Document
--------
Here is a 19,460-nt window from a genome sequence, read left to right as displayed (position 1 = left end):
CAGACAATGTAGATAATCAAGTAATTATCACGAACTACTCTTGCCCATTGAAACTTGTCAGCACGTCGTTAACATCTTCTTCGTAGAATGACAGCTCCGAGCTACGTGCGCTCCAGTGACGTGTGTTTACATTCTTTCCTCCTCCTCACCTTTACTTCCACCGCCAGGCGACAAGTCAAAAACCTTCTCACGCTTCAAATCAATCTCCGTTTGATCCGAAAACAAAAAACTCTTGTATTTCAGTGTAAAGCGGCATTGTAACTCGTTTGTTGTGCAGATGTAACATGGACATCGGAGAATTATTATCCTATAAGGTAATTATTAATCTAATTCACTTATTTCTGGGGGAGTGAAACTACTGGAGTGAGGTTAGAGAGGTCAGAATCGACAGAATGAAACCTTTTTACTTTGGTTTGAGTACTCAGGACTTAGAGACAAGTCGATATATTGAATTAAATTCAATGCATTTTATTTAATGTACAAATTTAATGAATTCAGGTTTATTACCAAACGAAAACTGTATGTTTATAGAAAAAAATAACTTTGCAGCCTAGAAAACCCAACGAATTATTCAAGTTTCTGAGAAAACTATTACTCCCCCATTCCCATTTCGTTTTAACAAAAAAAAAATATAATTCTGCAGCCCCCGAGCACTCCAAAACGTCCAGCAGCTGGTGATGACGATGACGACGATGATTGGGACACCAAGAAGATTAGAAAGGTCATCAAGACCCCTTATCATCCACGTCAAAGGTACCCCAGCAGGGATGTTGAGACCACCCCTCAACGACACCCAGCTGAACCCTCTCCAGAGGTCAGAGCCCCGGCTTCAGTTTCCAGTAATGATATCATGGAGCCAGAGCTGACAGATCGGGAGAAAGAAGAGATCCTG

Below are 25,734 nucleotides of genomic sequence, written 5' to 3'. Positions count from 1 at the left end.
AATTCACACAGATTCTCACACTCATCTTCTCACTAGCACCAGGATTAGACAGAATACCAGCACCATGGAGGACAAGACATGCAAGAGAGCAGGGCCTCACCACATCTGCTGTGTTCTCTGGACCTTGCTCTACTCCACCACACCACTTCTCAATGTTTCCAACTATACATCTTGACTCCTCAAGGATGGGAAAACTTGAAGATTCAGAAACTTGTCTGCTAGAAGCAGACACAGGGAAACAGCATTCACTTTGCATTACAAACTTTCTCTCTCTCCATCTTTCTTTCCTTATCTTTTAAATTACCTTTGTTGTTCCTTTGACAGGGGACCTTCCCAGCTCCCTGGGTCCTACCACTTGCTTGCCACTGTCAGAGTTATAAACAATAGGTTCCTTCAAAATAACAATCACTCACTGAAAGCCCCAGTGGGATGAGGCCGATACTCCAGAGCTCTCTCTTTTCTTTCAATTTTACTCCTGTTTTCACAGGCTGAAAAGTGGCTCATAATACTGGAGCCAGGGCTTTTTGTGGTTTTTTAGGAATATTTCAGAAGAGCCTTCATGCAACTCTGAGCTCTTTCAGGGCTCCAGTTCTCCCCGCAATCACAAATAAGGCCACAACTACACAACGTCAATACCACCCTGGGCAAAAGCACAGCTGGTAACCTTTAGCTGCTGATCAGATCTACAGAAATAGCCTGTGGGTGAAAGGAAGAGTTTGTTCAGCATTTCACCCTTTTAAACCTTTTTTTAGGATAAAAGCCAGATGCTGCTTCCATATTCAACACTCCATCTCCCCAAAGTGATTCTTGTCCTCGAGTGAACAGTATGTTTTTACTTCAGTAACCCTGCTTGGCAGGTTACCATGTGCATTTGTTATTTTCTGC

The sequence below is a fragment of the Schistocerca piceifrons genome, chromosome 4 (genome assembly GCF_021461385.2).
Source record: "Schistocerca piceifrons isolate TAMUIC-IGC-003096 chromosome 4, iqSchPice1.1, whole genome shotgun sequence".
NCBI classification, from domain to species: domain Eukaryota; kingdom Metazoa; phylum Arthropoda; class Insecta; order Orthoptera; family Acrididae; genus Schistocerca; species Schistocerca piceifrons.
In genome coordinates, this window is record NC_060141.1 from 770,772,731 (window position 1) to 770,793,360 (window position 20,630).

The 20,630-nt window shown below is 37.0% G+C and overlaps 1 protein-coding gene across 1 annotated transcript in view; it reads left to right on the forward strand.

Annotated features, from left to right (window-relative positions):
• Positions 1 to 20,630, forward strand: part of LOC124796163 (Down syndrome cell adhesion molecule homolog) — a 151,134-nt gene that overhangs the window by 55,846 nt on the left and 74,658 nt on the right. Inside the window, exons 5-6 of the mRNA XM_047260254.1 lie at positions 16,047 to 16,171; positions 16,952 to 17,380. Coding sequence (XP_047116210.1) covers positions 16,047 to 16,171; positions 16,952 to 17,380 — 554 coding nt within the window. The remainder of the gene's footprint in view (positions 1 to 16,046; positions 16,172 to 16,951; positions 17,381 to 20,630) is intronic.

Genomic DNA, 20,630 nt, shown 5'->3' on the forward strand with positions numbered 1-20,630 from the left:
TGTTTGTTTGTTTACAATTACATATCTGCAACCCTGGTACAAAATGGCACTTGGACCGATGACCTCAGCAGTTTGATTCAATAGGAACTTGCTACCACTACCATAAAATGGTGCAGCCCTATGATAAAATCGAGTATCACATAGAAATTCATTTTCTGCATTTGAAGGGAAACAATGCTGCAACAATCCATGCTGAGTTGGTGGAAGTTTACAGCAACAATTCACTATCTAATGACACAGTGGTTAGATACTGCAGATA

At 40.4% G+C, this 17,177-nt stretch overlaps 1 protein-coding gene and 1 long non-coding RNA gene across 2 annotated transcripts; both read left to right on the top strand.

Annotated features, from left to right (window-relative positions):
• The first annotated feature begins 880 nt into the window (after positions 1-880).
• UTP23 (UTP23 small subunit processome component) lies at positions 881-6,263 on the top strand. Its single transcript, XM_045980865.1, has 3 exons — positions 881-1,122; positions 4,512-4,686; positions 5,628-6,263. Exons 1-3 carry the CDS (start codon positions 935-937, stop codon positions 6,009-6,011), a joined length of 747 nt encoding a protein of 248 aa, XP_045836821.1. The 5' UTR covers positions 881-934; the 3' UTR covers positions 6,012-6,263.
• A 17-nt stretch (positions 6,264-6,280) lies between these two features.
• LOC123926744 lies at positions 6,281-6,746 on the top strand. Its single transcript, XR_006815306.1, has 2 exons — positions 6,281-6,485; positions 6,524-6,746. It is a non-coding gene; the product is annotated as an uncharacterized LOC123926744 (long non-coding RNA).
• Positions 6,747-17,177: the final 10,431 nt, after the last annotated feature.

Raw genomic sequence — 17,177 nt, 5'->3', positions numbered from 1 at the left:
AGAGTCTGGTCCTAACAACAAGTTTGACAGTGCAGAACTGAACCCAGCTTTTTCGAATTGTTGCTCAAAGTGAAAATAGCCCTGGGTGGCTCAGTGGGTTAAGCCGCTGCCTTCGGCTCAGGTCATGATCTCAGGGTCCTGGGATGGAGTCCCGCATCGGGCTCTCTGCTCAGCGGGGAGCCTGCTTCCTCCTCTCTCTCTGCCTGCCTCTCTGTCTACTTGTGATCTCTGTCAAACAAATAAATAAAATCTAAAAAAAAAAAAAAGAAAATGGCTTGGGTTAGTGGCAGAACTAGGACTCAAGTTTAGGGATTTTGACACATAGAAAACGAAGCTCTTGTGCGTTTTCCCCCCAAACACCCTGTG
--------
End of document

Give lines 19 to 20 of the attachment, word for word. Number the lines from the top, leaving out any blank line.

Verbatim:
• LOC123926744 lies at positions 6,281-6,746 on the top strand. Its single transcript, XR_006815306.1, has 2 exons — positions 6,281-6,485; positions 6,524-6,746. It is a non-coding gene; the product is annotated as an uncharacterized LOC123926744 (long non-coding RNA).
• Positions 6,747-17,177: the final 10,431 nt, after the last annotated feature.